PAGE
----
There has been a history of America appropriating cultural forms of dance and then enacting cultural imperialism. One has to study not only the movement but the culture around the movement and to build relationships in that culture. Even if you cannot move abroad, visiting a dance country’s roots is important. Go and experience the country and learn from different teachers so you understand what the culture is all about. Gain first hand exposure to the culture. Have continuous recognition of the dance forms pioneers and the teachers that have guided you. Always give recognition to to where dances come from and where you learned it.

 

Crediting teachers and trail blazers on social media, in program notes, and in interviews is a way of acknowledging a lineage of the culture and gratitude and humility. This is often a step people miss and it leads to conflict that is not intended. But immersion and recognition is not always enough. Often it is the entertainment business, cultural institutions, and private dance studios that do not uphold high enough standards for incoming and upcoming dancers.

Study with teachers who know the culture and the dance. Study with those willing to share the culture and the knowledge. Not just the pretty young girl at the local club. What is her history? Just taking a few classes or being born into it is not enough. One has to understand dance, the culture, the costuming, the mannerisms and the music.

 

I hope this article helps in some way. When I started we were committed to all of the above. We know we had to keep on learning and striving. This has to be a way of life. Not just a fun excursion. We are missing a big piece of the equation if we do not have better intent. Think about what you are creating and the audience/students you wish to attract.

 

ROOTS: The story line has to change. When on stage we have to get rid of the stereotypical style of a exotic body .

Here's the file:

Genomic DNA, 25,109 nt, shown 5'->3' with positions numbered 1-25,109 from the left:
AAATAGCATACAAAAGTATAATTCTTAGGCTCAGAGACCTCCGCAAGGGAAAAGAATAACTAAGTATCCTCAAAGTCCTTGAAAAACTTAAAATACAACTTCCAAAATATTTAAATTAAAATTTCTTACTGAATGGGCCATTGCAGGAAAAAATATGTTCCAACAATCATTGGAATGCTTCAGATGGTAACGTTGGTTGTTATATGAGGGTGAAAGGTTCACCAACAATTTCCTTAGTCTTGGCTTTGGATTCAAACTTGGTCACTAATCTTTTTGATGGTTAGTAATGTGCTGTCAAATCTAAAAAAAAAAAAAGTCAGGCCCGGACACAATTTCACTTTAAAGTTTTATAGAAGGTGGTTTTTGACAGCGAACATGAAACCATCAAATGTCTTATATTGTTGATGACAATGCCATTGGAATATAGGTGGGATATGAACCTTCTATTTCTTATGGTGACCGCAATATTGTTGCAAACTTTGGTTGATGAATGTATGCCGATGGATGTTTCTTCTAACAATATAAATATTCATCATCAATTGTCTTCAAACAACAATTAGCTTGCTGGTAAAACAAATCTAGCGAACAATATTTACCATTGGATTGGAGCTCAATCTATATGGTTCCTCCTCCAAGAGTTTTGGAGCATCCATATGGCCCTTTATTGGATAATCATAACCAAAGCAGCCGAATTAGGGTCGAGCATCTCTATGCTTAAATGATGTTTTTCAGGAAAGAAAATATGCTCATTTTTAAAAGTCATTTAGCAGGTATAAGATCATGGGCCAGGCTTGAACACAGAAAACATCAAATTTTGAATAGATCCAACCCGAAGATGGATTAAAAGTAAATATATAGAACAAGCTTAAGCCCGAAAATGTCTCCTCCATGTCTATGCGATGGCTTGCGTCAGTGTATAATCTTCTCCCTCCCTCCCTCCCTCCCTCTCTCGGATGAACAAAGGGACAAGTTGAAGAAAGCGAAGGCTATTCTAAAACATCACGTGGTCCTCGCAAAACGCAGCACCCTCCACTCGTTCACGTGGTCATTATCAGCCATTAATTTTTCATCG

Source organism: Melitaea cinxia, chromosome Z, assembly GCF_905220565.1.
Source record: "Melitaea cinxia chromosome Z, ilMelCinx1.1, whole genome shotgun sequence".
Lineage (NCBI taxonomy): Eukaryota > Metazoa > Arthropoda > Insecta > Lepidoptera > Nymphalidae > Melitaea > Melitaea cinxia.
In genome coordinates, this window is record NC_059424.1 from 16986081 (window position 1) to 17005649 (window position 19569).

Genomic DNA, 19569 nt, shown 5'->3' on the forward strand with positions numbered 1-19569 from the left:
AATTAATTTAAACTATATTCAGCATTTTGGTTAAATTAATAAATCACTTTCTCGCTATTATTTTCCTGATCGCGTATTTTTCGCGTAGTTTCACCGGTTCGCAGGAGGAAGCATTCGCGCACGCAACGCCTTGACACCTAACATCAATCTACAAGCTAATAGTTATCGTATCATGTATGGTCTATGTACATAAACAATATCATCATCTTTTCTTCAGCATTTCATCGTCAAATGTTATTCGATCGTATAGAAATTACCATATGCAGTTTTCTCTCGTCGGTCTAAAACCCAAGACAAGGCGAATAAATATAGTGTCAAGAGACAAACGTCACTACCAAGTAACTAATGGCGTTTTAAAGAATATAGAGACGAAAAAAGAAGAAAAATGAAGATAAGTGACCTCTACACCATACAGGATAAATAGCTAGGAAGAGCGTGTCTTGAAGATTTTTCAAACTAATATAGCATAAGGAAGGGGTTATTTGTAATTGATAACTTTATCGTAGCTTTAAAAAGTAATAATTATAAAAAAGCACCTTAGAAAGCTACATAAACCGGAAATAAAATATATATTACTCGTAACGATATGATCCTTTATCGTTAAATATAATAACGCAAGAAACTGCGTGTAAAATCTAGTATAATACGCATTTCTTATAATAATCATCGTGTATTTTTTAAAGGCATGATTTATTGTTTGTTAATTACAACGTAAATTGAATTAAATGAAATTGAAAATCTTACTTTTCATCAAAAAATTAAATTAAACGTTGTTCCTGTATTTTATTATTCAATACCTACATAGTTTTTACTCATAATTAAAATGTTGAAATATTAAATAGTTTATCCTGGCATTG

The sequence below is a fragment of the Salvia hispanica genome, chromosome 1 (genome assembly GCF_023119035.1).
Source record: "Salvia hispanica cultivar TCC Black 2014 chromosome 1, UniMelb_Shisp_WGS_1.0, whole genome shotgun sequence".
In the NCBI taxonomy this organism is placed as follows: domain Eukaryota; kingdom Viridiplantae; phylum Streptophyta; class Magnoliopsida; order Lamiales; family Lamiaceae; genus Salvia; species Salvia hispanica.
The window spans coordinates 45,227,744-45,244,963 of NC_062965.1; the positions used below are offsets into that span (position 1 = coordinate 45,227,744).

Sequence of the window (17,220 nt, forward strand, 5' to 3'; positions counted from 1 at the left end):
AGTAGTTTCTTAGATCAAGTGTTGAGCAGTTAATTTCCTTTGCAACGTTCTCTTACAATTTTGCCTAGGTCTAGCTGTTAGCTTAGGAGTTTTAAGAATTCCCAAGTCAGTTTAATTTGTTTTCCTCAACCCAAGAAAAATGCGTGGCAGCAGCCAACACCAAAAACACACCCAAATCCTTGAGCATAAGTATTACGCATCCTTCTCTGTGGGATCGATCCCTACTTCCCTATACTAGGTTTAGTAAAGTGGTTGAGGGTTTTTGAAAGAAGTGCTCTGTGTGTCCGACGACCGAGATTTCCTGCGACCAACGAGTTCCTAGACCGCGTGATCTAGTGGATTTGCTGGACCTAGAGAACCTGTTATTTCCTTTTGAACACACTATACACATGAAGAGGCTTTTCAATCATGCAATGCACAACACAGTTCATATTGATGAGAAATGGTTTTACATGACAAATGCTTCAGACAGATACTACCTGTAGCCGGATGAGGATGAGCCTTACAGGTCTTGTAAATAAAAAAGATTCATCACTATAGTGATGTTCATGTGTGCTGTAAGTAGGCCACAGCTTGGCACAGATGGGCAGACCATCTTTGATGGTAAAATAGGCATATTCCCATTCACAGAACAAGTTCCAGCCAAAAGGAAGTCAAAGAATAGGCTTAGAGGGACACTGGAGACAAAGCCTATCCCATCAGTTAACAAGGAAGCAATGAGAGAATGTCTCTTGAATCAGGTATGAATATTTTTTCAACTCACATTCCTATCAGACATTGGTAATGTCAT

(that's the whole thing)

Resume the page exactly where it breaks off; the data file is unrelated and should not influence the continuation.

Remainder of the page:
Ancient Phoenician Dancers

 

CHANGE OF NARRATIVE: Encourage productive discussions for everyone including instructors, staff and students.

 

TRUST THE NEXT GENERATION: Let new dancers have an enhanced vocabulary. The training and teaching of dancers is not the same as what we brought with us when we came as immigrants. We are all valued.

 

I am appalled at the lack of knowledge that the average student get from their instructors. This is a complex business. We need to know the culture the dance and more. We have let people with no background in any of these areas. A few lessons with a teacher who knows no more than they do. Workshops are not studying. This is exposure to something. This is wrong. We need to raise the barre and keep it high or this beloved dance form will die away.

Morwenna Assaf has run Art/Dance Academy for almost 40 years. She is married to Walid Assaf one of the finest percussionists in the USA. She studied in NYC for 20 years under the tutelage of Ibrahim “Bobby” Farrah. She has taught internationally in Canada, Mexico and Lebanon plus across the USA. C

Contact information = [email protected] https://tales1001.webs.com

Morwenna Assaf = 760-715-2276 Walid Assaf = 760-715-2220

Art/Dance Academy = 865-375-0446

 


Categories: Dance History, Dance , Ethnic Dance